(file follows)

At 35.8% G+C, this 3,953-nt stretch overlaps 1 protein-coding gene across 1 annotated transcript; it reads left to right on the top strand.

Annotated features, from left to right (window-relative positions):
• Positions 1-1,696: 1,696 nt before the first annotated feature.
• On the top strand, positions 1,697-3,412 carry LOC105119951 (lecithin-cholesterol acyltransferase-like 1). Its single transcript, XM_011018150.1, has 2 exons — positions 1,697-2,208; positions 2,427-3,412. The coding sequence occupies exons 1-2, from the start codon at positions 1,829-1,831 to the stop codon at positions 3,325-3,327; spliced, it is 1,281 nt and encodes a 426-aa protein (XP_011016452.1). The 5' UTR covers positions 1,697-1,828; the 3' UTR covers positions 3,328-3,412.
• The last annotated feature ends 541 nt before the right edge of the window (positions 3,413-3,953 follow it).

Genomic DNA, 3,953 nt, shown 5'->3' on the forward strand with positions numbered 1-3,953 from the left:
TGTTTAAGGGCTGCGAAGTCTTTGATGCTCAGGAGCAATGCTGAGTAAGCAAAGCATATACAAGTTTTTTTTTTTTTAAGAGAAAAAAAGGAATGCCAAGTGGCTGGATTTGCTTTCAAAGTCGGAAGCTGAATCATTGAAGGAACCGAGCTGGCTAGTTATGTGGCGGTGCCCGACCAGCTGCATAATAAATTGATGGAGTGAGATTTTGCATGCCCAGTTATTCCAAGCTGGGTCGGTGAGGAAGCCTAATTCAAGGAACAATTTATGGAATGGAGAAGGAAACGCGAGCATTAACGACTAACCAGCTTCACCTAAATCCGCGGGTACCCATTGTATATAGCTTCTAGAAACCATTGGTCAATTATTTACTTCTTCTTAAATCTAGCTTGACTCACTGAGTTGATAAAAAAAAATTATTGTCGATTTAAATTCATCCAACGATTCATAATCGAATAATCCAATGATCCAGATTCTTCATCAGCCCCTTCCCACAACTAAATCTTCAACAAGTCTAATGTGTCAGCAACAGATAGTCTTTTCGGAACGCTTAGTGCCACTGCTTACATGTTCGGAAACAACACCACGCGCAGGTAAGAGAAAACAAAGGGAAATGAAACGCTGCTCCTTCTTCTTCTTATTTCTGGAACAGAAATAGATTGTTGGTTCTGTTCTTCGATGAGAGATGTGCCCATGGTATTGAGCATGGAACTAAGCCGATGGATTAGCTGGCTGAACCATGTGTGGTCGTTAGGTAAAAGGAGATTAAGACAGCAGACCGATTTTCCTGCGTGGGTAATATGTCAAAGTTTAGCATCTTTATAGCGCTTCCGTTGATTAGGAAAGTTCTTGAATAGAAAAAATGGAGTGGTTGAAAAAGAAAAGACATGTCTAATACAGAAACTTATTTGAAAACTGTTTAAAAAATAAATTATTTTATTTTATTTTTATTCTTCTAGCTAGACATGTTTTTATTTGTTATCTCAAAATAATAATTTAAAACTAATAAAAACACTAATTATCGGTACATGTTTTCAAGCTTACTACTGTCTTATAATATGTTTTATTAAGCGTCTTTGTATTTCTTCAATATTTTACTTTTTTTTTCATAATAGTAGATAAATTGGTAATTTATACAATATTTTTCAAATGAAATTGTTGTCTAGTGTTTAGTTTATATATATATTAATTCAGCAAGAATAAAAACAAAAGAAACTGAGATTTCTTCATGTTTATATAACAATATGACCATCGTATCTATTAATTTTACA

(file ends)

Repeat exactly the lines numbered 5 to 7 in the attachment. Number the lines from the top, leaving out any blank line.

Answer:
• The last annotated feature ends 541 nt before the right edge of the window (positions 3,413-3,953 follow it).

Genomic DNA, 3,953 nt, shown 5'->3' on the forward strand with positions numbered 1-3,953 from the left:
TGTTTAAGGGCTGCGAAGTCTTTGATGCTCAGGAGCAATGCTGAGTAAGCAAAGCATATACAAGTTTTTTTTTTTTTAAGAGAAAAAAAGGAATGCCAAGTGGCTGGATTTGCTTTCAAAGTCGGAAGCTGAATCATTGAAGGAACCGAGCTGGCTAGTTATGTGGCGGTGCCCGACCAGCTGCATAATAAATTGATGGAGTGAGATTTTGCATGCCCAGTTATTCCAAGCTGGGTCGGTGAGGAAGCCTAATTCAAGGAACAATTTATGGAATGGAGAAGGAAACGCGAGCATTAACGACTAACCAGCTTCACCTAAATCCGCGGGTACCCATTGTATATAGCTTCTAGAAACCATTGGTCAATTATTTACTTCTTCTTAAATCTAGCTTGACTCACTGAGTTGATAAAAAAAAATTATTGTCGATTTAAATTCATCCAACGATTCATAATCGAATAATCCAATGATCCAGATTCTTCATCAGCCCCTTCCCACAACTAAATCTTCAACAAGTCTAATGTGTCAGCAACAGATAGTCTTTTCGGAACGCTTAGTGCCACTGCTTACATGTTCGGAAACAACACCACGCGCAGGTAAGAGAAAACAAAGGGAAATGAAACGCTGCTCCTTCTTCTTCTTATTTCTGGAACAGAAATAGATTGTTGGTTCTGTTCTTCGATGAGAGATGTGCCCATGGTATTGAGCATGGAACTAAGCCGATGGATTAGCTGGCTGAACCATGTGTGGTCGTTAGGTAAAAGGAGATTAAGACAGCAGACCGATTTTCCTGCGTGGGTAATATGTCAAAGTTTAGCATCTTTATAGCGCTTCCGTTGATTAGGAAAGTTCTTGAATAGAAAAAATGGAGTGGTTGAAAAAGAAAAGACATGTCTAATACAGAAACTTATTTGAAAACTGTTTAAAAAATAAATTATTTTATTTTATTTTTATTCTTCTAGCTAGACATGTTTTTATTTGTTATCTCAAAATAATAATTTAAAACTAATAAAAACACTAATTATCGGTACATGTTTTCAAGCTTACTACTGTCTTATAATATGTTTTATTAAGCGTCTTTGTATTTCTTCAATATTTTACTTTTTTTTTCATAATAGTAGATAAATTGGTAATTTATACAATATTTTTCAAATGAAATTGTTGTCTAGTGTTTAGTTTATATATATATTAATTCAGCAAGAATAAAAACAAAAGAAACTGAGATTTCTTCATGTTTATATAACAATATGACCATCGTATCTATTAATTTTACA